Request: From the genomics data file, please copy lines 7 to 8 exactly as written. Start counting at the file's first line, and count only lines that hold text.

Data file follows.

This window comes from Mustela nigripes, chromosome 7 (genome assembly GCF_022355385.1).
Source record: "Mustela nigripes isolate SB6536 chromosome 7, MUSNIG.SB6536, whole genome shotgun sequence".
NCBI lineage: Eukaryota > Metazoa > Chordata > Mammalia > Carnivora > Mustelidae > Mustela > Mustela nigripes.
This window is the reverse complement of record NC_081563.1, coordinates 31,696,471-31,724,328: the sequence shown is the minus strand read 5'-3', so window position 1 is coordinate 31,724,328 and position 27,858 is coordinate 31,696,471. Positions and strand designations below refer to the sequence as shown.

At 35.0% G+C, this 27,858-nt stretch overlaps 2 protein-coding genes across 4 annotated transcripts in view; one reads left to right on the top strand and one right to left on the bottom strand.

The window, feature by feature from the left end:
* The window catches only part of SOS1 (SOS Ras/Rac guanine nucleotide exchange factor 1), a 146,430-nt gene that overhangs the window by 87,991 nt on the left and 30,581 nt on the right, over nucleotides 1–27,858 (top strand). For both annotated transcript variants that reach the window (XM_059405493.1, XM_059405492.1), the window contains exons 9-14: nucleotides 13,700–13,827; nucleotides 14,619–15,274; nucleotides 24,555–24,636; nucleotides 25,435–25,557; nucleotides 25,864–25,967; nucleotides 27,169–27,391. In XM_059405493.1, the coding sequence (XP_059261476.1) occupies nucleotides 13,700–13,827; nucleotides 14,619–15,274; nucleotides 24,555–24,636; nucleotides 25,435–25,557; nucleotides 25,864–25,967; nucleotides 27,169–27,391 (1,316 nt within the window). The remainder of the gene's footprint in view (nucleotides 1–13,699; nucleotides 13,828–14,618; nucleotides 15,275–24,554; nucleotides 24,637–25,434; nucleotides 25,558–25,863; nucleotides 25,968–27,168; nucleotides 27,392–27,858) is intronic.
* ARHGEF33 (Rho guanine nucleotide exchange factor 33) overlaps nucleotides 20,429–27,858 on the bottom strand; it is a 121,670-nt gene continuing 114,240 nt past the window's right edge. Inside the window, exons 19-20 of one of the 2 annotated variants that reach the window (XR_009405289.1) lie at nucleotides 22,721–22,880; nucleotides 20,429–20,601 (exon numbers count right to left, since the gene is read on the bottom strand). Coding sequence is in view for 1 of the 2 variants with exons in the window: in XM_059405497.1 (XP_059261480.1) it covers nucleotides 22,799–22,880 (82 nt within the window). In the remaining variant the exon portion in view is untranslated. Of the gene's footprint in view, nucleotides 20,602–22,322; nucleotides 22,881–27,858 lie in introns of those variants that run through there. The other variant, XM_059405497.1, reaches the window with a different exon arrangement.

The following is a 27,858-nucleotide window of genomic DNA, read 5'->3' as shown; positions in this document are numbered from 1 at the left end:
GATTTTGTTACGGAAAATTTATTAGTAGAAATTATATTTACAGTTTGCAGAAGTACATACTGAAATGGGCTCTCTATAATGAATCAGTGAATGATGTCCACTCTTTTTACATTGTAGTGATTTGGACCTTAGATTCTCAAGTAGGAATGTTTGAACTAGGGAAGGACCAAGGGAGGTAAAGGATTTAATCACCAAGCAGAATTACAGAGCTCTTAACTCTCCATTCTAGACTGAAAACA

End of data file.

* The window catches only part of SOS1 (SOS Ras/Rac guanine nucleotide exchange factor 1), a 146,430-nt gene that overhangs the window by 87,991 nt on the left and 30,581 nt on the right, over nucleotides 1–27,858 (top strand). For both annotated transcript variants that reach the window (XM_059405493.1, XM_059405492.1), the window contains exons 9-14: nucleotides 13,700–13,827; nucleotides 14,619–15,274; nucleotides 24,555–24,636; nucleotides 25,435–25,557; nucleotides 25,864–25,967; nucleotides 27,169–27,391. In XM_059405493.1, the coding sequence (XP_059261476.1) occupies nucleotides 13,700–13,827; nucleotides 14,619–15,274; nucleotides 24,555–24,636; nucleotides 25,435–25,557; nucleotides 25,864–25,967; nucleotides 27,169–27,391 (1,316 nt within the window). The remainder of the gene's footprint in view (nucleotides 1–13,699; nucleotides 13,828–14,618; nucleotides 15,275–24,554; nucleotides 24,637–25,434; nucleotides 25,558–25,863; nucleotides 25,968–27,168; nucleotides 27,392–27,858) is intronic.
* ARHGEF33 (Rho guanine nucleotide exchange factor 33) overlaps nucleotides 20,429–27,858 on the bottom strand; it is a 121,670-nt gene continuing 114,240 nt past the window's right edge. Inside the window, exons 19-20 of one of the 2 annotated variants that reach the window (XR_009405289.1) lie at nucleotides 22,721–22,880; nucleotides 20,429–20,601 (exon numbers count right to left, since the gene is read on the bottom strand). Coding sequence is in view for 1 of the 2 variants with exons in the window: in XM_059405497.1 (XP_059261480.1) it covers nucleotides 22,799–22,880 (82 nt within the window). In the remaining variant the exon portion in view is untranslated. Of the gene's footprint in view, nucleotides 20,602–22,322; nucleotides 22,881–27,858 lie in introns of those variants that run through there. The other variant, XM_059405497.1, reaches the window with a different exon arrangement.